— -- Instead of a sprawling Manhattan penthouse she lives in a rented one bedroom, 989 square foot apartment in Connecticut.
There are no more limousines, just a Toyota Prius.
And the $2.5 million she was allowed by the government to keep is a pittance compared to the billions of dollars her husband once had in his bank account.
Yet Ruth Madoff is not complaining, at least publicly.
Since the suicide of her son Mark, and the cancer death of her other son Andrew, she has largely disappeared from the public eye.
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She lives near her grandchildren, is an avid consumer of books from the local library and is a familiar figure in her small town running errands at the dry cleaners and the grocery store.
Madoff’s fellow inmates say Ruth stopped going to North Carolina to visit Bernie in prison after the suicide of her son.
But they remain in contact.
“Ruth is still the person to go through to contact Bernie in prison,” said one friend. She has told others she still hears from her imprisoned husband “now and then” and never went through with her threatened plans to seek a divorce.
“She was caught between her grandchildren and him,” said Ira Sorkin, Madoff’s lawyer in the criminal case.
Sorkin said Madoff’s decision to quickly plead guilty and go to prison was “an act of love” by him to end the public pressure on Ruth.
“We had serious fears that as each day went by, his wife was going to have a heart attack, she was going to just die because the pressure was extraordinary,” Sorkin told ABC News.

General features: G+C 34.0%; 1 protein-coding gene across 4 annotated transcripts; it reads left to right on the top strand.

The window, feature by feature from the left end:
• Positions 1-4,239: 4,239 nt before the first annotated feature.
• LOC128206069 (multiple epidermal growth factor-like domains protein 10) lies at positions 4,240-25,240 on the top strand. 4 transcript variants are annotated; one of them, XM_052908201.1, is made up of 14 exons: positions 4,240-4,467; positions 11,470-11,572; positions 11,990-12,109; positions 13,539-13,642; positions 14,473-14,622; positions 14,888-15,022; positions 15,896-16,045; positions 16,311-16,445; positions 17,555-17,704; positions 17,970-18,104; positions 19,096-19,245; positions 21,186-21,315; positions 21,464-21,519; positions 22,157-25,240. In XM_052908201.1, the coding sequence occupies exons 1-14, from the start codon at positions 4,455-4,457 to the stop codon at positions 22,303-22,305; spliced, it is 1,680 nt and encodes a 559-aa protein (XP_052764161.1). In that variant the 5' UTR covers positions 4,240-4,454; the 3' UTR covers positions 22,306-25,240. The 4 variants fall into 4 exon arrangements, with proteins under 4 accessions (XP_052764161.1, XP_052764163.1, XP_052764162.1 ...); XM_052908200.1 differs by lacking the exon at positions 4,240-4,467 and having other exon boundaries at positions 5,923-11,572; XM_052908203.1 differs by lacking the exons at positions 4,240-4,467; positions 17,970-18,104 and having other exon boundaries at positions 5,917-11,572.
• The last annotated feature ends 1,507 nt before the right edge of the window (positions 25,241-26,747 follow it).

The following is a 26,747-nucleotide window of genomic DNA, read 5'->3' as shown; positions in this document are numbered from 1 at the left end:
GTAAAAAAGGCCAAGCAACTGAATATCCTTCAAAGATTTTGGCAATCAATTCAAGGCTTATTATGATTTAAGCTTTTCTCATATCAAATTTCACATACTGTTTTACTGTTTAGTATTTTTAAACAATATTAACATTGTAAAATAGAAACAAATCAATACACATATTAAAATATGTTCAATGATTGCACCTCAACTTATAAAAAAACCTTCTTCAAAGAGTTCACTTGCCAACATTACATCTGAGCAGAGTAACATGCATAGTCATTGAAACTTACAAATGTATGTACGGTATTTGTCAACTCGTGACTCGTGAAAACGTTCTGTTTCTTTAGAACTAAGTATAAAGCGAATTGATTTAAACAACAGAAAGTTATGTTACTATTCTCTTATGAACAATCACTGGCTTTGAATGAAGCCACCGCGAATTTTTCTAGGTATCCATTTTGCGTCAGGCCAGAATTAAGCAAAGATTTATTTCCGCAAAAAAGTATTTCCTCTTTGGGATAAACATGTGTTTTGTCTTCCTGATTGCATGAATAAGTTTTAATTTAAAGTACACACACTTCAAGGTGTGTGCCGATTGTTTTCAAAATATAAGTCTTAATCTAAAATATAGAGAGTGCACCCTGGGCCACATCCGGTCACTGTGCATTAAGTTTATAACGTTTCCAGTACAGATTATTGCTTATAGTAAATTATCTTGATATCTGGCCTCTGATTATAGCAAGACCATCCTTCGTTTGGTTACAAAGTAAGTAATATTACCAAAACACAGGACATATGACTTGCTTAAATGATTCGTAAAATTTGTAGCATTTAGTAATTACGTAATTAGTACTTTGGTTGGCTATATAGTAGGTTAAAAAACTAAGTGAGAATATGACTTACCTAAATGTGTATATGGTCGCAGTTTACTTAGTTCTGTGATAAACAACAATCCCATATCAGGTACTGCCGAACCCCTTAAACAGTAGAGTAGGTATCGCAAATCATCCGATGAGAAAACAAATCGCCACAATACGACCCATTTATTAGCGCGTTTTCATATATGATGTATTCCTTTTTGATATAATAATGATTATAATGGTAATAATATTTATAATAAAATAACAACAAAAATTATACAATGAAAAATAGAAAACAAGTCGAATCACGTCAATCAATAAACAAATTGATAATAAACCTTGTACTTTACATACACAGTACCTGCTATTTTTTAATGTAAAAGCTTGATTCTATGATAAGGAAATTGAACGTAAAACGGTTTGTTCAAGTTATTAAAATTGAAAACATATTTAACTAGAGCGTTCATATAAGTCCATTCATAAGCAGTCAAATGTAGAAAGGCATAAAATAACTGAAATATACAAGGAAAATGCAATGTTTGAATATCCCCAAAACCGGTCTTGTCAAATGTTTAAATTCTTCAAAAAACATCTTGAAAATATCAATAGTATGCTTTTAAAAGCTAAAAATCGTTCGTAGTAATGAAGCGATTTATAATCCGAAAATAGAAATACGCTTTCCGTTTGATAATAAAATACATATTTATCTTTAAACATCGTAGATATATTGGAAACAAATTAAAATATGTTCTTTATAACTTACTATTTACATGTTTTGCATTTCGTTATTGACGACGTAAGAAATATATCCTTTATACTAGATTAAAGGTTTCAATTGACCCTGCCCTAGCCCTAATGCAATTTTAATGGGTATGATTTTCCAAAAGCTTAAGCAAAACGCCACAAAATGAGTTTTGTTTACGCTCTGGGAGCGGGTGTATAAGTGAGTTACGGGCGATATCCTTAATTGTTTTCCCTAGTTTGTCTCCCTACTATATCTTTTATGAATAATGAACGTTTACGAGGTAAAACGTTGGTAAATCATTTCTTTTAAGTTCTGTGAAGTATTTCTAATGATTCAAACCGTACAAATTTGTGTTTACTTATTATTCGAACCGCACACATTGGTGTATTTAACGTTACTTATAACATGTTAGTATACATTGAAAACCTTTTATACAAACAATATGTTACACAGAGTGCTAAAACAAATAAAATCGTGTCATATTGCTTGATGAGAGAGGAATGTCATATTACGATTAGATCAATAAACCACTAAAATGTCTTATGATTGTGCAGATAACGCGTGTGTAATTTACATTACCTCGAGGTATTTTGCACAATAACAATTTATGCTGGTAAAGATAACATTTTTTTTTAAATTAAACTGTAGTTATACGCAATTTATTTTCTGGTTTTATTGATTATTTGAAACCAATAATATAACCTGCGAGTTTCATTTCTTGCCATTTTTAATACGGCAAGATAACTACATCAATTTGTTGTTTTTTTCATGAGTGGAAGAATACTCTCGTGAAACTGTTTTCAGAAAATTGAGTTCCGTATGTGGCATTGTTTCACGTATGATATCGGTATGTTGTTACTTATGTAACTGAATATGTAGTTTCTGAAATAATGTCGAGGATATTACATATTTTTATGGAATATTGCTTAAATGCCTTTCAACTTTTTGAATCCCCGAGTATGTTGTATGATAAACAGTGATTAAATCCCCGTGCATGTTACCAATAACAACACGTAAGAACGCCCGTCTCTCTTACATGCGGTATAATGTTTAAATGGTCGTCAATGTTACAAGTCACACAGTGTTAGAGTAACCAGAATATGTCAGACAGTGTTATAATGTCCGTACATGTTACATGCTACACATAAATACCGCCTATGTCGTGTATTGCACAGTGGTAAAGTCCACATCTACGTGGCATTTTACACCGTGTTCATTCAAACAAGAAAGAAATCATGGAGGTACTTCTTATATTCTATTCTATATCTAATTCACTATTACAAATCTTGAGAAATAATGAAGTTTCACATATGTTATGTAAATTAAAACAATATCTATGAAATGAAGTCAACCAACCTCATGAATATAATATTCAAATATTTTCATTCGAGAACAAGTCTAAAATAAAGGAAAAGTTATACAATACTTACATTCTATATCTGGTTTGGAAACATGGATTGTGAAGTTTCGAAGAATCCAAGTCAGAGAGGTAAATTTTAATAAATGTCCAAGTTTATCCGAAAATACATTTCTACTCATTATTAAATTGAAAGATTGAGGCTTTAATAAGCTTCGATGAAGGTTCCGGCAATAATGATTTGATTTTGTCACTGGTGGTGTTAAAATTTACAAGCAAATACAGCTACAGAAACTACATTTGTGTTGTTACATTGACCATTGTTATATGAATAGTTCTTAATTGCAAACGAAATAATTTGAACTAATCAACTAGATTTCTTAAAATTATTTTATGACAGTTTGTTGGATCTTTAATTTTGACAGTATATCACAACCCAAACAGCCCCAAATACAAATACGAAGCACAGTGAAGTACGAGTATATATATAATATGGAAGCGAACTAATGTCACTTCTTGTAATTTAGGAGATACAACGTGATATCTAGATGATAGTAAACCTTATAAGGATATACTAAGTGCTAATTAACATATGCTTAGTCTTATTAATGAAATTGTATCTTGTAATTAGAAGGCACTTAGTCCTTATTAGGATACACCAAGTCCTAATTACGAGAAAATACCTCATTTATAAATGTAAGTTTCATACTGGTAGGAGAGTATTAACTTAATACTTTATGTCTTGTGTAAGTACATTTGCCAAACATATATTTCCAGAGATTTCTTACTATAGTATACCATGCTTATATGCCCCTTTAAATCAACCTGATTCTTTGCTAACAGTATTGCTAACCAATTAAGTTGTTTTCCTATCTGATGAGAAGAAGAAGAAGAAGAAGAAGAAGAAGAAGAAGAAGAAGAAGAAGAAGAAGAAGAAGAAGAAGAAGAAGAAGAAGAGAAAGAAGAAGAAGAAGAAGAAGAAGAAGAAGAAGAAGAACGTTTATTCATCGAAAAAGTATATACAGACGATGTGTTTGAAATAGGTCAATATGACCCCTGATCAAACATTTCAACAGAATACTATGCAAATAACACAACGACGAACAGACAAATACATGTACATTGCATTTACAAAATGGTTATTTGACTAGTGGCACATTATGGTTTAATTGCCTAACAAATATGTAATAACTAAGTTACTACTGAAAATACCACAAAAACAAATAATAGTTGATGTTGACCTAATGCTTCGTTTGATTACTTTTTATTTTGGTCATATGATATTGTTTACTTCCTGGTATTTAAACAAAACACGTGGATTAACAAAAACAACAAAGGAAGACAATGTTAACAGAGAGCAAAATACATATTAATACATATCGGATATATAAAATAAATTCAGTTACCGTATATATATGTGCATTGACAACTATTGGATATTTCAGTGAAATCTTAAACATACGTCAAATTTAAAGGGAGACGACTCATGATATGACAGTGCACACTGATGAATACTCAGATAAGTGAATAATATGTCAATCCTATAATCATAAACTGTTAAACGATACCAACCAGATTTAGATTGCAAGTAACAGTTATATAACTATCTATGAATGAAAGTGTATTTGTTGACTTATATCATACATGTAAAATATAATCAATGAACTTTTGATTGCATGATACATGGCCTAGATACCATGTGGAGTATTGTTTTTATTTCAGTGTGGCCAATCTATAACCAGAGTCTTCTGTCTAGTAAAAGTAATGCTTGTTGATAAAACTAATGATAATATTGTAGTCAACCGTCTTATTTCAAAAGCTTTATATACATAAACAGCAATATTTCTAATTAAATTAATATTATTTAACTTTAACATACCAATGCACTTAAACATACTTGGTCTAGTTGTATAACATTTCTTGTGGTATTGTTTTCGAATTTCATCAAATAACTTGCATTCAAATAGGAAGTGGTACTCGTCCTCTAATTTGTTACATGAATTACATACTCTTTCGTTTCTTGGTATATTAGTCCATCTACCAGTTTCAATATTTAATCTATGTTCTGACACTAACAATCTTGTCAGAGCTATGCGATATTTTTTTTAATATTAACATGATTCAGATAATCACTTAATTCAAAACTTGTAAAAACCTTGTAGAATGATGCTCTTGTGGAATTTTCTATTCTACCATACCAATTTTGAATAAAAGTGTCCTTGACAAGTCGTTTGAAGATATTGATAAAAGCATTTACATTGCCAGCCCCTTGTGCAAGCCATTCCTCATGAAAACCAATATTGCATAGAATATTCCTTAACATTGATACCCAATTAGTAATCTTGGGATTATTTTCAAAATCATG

“As soon as he pleaded guilty, the satellite dishes disappeared, the helicopters disappeared, the surveillance disappeared, the reporters disappeared and at least she could figuratively breathe,” he said.
Sorkin says Madoff could have remained out on bail for another year had he not pleaded guilty.
“We could have gamed the system,” Sorkin said.
The FBI investigation of her husband’s Ponzi scheme did not result in any criminal charges against Ruth and she has repeatedly denied knowing he was running a massive criminal operation for decades.
But not everyone is convinced, including the team of lawyers appointed by the bankruptcy court to recover the missing money.
“My impression was that she did know,” said one of the lawyers, David Sheehan of the BakerHostetler firm.
He said there were just too many indications that something strange was going on in the Madoff business for her to miss.
“It’s possible that they never talked about the business but given the fact that she worked there and her two sons worked there, I find it almost impossible that the conversation never took place,” said Sheehan.
Ruth Madoff and her lawyer declined to comment on the allegation to ABC News.
The bankruptcy lawyers say Ruth is required to provide frequent reports about her expenditures to make sure she does not have access to any hidden bank accounts.
“There’s money that went to Israel and we’re suing and pursuing that, but there’s been no money that we’ve found where there’s a bank account hidden away for Mr. Madoff or for his wife or for his children,” Sheehan said.